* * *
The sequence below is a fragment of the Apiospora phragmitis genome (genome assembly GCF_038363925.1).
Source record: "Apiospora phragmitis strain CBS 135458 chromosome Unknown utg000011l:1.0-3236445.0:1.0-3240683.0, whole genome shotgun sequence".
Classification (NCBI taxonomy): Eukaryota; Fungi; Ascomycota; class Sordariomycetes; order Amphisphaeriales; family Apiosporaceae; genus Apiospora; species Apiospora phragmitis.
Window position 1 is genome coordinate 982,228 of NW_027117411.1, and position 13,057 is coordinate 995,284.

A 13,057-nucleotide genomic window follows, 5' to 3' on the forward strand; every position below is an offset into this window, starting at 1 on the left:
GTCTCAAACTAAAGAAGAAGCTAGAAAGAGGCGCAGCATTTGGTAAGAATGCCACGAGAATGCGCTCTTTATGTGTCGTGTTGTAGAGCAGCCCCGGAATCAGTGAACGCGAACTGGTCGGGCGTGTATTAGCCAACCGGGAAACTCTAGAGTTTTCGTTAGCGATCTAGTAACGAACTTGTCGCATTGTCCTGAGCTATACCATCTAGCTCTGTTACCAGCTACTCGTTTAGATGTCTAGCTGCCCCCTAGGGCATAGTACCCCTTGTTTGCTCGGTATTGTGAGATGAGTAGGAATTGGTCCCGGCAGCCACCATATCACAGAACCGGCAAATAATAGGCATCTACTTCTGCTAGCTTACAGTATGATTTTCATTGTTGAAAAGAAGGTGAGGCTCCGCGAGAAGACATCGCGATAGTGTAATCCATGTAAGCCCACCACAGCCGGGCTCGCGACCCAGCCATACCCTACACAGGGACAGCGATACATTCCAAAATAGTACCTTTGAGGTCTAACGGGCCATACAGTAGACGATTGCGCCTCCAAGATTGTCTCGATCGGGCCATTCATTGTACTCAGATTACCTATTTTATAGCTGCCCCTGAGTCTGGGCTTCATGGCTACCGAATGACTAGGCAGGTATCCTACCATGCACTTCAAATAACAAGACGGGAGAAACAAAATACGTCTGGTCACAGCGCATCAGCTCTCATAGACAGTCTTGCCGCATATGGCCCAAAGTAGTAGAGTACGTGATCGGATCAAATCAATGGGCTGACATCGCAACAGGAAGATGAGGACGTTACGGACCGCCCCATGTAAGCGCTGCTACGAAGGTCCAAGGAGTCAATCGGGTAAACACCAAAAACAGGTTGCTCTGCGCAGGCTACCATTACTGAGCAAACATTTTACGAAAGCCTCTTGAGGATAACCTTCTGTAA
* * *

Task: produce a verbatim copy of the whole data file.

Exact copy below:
The sequence below is a fragment of the Apiospora phragmitis genome (genome assembly GCF_038363925.1).
Source record: "Apiospora phragmitis strain CBS 135458 chromosome Unknown utg000011l:1.0-3236445.0:1.0-3240683.0, whole genome shotgun sequence".
Classification (NCBI taxonomy): Eukaryota; Fungi; Ascomycota; class Sordariomycetes; order Amphisphaeriales; family Apiosporaceae; genus Apiospora; species Apiospora phragmitis.
Window position 1 is genome coordinate 982,228 of NW_027117411.1, and position 13,057 is coordinate 995,284.

A 13,057-nucleotide genomic window follows, 5' to 3' on the forward strand; every position below is an offset into this window, starting at 1 on the left:
GTCTCAAACTAAAGAAGAAGCTAGAAAGAGGCGCAGCATTTGGTAAGAATGCCACGAGAATGCGCTCTTTATGTGTCGTGTTGTAGAGCAGCCCCGGAATCAGTGAACGCGAACTGGTCGGGCGTGTATTAGCCAACCGGGAAACTCTAGAGTTTTCGTTAGCGATCTAGTAACGAACTTGTCGCATTGTCCTGAGCTATACCATCTAGCTCTGTTACCAGCTACTCGTTTAGATGTCTAGCTGCCCCCTAGGGCATAGTACCCCTTGTTTGCTCGGTATTGTGAGATGAGTAGGAATTGGTCCCGGCAGCCACCATATCACAGAACCGGCAAATAATAGGCATCTACTTCTGCTAGCTTACAGTATGATTTTCATTGTTGAAAAGAAGGTGAGGCTCCGCGAGAAGACATCGCGATAGTGTAATCCATGTAAGCCCACCACAGCCGGGCTCGCGACCCAGCCATACCCTACACAGGGACAGCGATACATTCCAAAATAGTACCTTTGAGGTCTAACGGGCCATACAGTAGACGATTGCGCCTCCAAGATTGTCTCGATCGGGCCATTCATTGTACTCAGATTACCTATTTTATAGCTGCCCCTGAGTCTGGGCTTCATGGCTACCGAATGACTAGGCAGGTATCCTACCATGCACTTCAAATAACAAGACGGGAGAAACAAAATACGTCTGGTCACAGCGCATCAGCTCTCATAGACAGTCTTGCCGCATATGGCCCAAAGTAGTAGAGTACGTGATCGGATCAAATCAATGGGCTGACATCGCAACAGGAAGATGAGGACGTTACGGACCGCCCCATGTAAGCGCTGCTACGAAGGTCCAAGGAGTCAATCGGGTAAACACCAAAAACAGGTTGCTCTGCGCAGGCTACCATTACTGAGCAAACATTTTACGAAAGCCTCTTGAGGATAACCTTCTGTAA